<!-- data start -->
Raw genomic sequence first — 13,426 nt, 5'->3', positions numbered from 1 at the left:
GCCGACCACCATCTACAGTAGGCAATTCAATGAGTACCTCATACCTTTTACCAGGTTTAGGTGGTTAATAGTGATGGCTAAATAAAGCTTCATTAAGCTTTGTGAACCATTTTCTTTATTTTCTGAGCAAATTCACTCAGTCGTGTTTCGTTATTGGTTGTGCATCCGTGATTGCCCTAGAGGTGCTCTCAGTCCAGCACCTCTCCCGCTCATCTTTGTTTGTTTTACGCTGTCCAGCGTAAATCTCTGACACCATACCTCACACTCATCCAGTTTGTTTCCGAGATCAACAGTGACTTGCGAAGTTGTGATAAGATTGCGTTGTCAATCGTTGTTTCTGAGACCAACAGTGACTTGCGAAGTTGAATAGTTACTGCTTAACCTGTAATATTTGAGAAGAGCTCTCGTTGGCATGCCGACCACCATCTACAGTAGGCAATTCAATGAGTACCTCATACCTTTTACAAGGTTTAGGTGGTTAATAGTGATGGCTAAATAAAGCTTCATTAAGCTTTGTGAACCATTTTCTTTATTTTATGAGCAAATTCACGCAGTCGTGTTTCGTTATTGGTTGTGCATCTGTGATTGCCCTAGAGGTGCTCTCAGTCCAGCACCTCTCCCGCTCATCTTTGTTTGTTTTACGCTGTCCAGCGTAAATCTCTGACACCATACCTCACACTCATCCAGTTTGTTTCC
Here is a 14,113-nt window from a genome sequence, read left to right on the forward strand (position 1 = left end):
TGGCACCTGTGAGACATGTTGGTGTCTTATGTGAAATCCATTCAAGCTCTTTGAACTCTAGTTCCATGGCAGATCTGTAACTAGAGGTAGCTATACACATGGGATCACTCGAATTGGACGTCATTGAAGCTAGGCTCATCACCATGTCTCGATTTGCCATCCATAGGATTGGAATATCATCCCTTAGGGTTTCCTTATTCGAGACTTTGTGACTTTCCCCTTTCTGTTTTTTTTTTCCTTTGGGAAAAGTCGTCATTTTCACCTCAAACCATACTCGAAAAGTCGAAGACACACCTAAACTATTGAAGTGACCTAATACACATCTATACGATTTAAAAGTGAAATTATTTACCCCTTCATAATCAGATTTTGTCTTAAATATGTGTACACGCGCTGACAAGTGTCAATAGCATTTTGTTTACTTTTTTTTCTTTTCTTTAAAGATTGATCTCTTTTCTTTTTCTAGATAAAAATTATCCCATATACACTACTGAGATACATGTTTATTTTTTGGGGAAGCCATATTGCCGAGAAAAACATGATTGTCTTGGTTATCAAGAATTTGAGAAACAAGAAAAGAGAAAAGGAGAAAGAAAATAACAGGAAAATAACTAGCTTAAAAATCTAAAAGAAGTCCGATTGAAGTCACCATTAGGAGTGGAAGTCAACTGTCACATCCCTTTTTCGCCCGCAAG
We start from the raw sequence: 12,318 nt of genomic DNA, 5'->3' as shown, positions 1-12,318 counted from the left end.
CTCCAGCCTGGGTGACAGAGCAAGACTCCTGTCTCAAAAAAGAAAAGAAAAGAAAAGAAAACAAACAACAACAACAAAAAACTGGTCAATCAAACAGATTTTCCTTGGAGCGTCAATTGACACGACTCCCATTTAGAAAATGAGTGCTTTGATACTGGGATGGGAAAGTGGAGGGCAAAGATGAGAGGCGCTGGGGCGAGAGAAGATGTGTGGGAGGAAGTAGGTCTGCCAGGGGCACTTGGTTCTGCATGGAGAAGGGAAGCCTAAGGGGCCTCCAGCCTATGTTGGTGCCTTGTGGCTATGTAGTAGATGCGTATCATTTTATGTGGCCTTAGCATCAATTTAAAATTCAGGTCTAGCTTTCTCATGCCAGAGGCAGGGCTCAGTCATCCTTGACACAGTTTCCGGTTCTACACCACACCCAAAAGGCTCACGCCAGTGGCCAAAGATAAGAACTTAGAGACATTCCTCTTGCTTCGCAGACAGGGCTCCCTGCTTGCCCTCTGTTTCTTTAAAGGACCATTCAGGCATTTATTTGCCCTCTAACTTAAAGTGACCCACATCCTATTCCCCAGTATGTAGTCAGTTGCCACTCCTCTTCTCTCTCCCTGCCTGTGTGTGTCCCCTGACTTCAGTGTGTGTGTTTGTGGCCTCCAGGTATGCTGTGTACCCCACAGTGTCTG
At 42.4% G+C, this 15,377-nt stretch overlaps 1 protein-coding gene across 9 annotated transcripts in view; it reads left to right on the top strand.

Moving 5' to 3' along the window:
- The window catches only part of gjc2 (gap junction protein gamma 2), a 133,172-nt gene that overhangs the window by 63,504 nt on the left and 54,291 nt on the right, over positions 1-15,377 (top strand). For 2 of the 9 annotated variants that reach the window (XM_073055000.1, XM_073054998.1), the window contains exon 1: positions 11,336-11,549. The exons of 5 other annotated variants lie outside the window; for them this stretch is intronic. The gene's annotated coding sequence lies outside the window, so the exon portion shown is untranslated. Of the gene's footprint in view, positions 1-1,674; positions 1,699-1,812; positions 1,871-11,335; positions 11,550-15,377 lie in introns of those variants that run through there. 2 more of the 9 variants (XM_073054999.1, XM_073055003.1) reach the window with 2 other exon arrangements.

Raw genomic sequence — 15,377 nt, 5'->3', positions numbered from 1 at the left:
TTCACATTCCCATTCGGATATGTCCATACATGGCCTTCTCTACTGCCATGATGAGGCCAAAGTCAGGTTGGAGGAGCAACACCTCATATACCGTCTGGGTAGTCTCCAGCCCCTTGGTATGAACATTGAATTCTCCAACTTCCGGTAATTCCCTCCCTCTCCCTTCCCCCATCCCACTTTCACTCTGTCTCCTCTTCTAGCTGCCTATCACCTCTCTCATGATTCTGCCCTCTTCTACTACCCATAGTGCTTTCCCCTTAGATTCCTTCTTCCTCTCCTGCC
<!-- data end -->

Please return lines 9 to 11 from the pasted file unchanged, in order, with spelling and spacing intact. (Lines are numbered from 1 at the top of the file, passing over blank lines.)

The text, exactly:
- The window catches only part of gjc2 (gap junction protein gamma 2), a 133,172-nt gene that overhangs the window by 63,504 nt on the left and 54,291 nt on the right, over positions 1-15,377 (top strand). For 2 of the 9 annotated variants that reach the window (XM_073055000.1, XM_073054998.1), the window contains exon 1: positions 11,336-11,549. The exons of 5 other annotated variants lie outside the window; for them this stretch is intronic. The gene's annotated coding sequence lies outside the window, so the exon portion shown is untranslated. Of the gene's footprint in view, positions 1-1,674; positions 1,699-1,812; positions 1,871-11,335; positions 11,550-15,377 lie in introns of those variants that run through there. 2 more of the 9 variants (XM_073054999.1, XM_073055003.1) reach the window with 2 other exon arrangements.

Raw genomic sequence — 15,377 nt, 5'->3', positions numbered from 1 at the left:
TTCACATTCCCATTCGGATATGTCCATACATGGCCTTCTCTACTGCCATGATGAGGCCAAAGTCAGGTTGGAGGAGCAACACCTCATATACCGTCTGGGTAGTCTCCAGCCCCTTGGTATGAACATTGAATTCTCCAACTTCCGGTAATTCCCTCCCTCTCCCTTCCCCCATCCCACTTTCACTCTGTCTCCTCTTCTAGCTGCCTATCACCTCTCTCATGATTCTGCCCTCTTCTACTACCCATAGTGCTTTCCCCTTAGATTCCTTCTTCCTCTCCTGCC